The Evolution of Data Protection
Data protection has been around for a long time – the initial laws on data protection, were implemented just after WW2 to support human rights. These initial regulations were updated in the 50s to include the concept of Privacy and then further amended in the 80s to ensure the safety of trans boarder data flows.
Personal data protection was then addressed in 1981 which caused member states to create their own laws focussed on personal data, which were again updated in the 90s to include the rights of individuals. This was when organisations started to see the real impact the way they had to operate, especially considering the online boom and risks associated with the security of data.
Moving swiftly forward to 1998, Article 8 coming in to play and the “right to privacy” protecting the interests of the person who’s data was collected. This is now further developed to where we are now GDPR!
General Data Protection Regulation (GDPR)
GDPR does not overwrite the laws currently in place – it coincides with them and works with them to ensure that the subject of the data being processed is protected. This is a Regulation that will impact all companies to some degree, but aims to work in the public’s interest.
There are some organisations that this will impact more than others. For example, where an organisation transfers data between companies, particularly when transfers are made between different countries, there needs to be appropriate controls in place to ensure that the rights of the data subject are protected. Organisations with insufficient data protection controls, or those located within certain countries, may find themselves in serious risk of being unable to process data from the EU.
It also changes where the responsibility of the data being protected lies. Previously it was the company acquiring and using the data that would be accountable. Now, any third parties holding or processing the data on the parent companies behalf also have to be compliant. This has introduced organisational roles to differentiate between them, being the following:
Data Controller – the company responsible for the data being acquired or used.
Data Processor – the company internal or external that manages the processing of that data for the controller.
Each role has clear and distinct responsibilities – there are many sources out there to distinguish between them, however I have found the key things to distinguish between them are:
Does the company initiate the collection of personal data? In which case this organisation would be considered a Controller
Does the company carry out analysis or provide a solution used by an organisation to obtain personal data? In which case the organisation will be a Processor.
More information with regards to the detail for this come directly from the ICOs office at the following link: https://ico.org.uk/media/about-the-ico/consultations/2014789/draft-gdpr-contracts-guidance-v1-for-consultation-september-2017.pdf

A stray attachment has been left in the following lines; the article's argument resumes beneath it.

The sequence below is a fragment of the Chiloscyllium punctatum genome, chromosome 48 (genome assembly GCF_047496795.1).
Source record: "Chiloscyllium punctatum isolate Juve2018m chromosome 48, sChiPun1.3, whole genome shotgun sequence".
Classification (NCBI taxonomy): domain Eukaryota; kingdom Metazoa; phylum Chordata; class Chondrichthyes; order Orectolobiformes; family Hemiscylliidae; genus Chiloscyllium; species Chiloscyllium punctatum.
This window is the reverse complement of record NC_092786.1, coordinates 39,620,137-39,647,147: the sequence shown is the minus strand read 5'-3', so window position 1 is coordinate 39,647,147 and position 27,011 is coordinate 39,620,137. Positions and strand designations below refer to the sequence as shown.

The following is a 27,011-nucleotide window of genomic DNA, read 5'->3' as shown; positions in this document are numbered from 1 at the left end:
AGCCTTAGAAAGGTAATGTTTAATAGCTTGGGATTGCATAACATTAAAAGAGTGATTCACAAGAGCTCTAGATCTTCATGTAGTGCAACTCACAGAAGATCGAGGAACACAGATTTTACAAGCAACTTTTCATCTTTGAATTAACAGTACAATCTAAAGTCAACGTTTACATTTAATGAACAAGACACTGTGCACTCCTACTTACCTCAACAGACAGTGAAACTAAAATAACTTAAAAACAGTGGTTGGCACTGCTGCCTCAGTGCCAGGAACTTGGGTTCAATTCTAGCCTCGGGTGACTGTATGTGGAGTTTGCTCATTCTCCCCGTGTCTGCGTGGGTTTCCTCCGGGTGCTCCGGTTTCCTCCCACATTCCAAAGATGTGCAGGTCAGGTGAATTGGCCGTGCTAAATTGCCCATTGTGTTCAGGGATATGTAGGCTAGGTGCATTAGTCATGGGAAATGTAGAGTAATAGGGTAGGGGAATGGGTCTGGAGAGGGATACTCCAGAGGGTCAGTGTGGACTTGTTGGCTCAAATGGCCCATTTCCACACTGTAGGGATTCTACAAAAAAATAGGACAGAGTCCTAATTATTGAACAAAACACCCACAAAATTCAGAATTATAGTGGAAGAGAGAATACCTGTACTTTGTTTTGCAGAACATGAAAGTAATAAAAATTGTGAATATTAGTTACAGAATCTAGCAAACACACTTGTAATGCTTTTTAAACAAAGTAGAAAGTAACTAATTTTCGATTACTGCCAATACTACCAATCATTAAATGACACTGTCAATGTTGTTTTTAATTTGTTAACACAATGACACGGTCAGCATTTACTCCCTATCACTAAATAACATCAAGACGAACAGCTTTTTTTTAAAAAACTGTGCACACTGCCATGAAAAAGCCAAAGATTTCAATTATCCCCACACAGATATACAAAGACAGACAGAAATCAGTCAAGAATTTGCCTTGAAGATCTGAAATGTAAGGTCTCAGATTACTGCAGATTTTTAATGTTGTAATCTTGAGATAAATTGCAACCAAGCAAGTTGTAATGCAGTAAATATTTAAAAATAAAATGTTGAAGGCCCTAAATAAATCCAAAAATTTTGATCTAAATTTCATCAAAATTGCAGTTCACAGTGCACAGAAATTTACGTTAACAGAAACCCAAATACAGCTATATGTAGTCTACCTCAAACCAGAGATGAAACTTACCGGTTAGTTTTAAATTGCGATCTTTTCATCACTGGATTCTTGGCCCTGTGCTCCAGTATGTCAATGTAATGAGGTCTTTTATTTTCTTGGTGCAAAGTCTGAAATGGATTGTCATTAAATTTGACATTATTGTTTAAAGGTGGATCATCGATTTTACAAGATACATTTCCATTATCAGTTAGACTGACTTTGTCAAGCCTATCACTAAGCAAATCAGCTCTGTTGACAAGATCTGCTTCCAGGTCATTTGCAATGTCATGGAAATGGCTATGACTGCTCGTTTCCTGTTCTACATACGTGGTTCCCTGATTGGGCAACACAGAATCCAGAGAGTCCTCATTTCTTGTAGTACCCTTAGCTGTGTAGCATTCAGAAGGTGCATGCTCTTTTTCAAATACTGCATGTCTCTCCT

So, to that end EVERYONE is now having to think about the whereabouts of their data and how it is protected – it is not only from a business perspective, but from a supplier, along with the customer and user.
GDPR and IT
Thinking about the security of our data is not a new concept in IT . The risk of exposure is generally high on our list of priorities to support the organisation as much as possible. With GDPR coming in to force imminently, it should be potentially our highest priority! Not only does IT have to ensure the protection of the data being obtained or processed, we now need to prove that this is so, whilst ensuring and maintaining the easy navigation of the data in repositories.
Think of a library with no automation – there is a reason that Google is the most popular search engine, why Amazon is bigger than the high street – it is the organisation of the product and automation of the contents. It is as EASY to take something off the shelf, sell and send as it is to return and prove that this has been done. This is what IT needs to ensure happens with peoples data.
The business has a responsibility to be compliant – they need to ensure that:
- The user knows their rights
- The organisation knows the timescales of a response to a complaint and what resultant action may ensue
- Knows how to protect themselves and remove / withhold their data
IT MUST accommodate and work to this. They need to ensure that Personal data is properly categorised so that it is easy to find, highlight and if necessary remove as and when needed. This also has to have a backed auditable up trail of proof this is happening.
IT also needs to consider all third parties associated and the security settings needed to ensure that data is not vulnerable. One way to address this is to model your services against ISO27001. This standard is the basis of the security requirements needed to pass an audit surrounding GDPR. Work can then be done to consider the utilisation of solutions in place or new solutions needed to aid organisations in navigation and in some cases deletion of information.
Like any initiative, this is not something to be taken lightly, the above is a snapshot of considerations, however if you are looking to creating touchpoints during your implementation please do contact us for advice, resource options, or stay tuned for my upcoming GDPR Webinar and GDPR Masterclass next Month!
By Helen Windle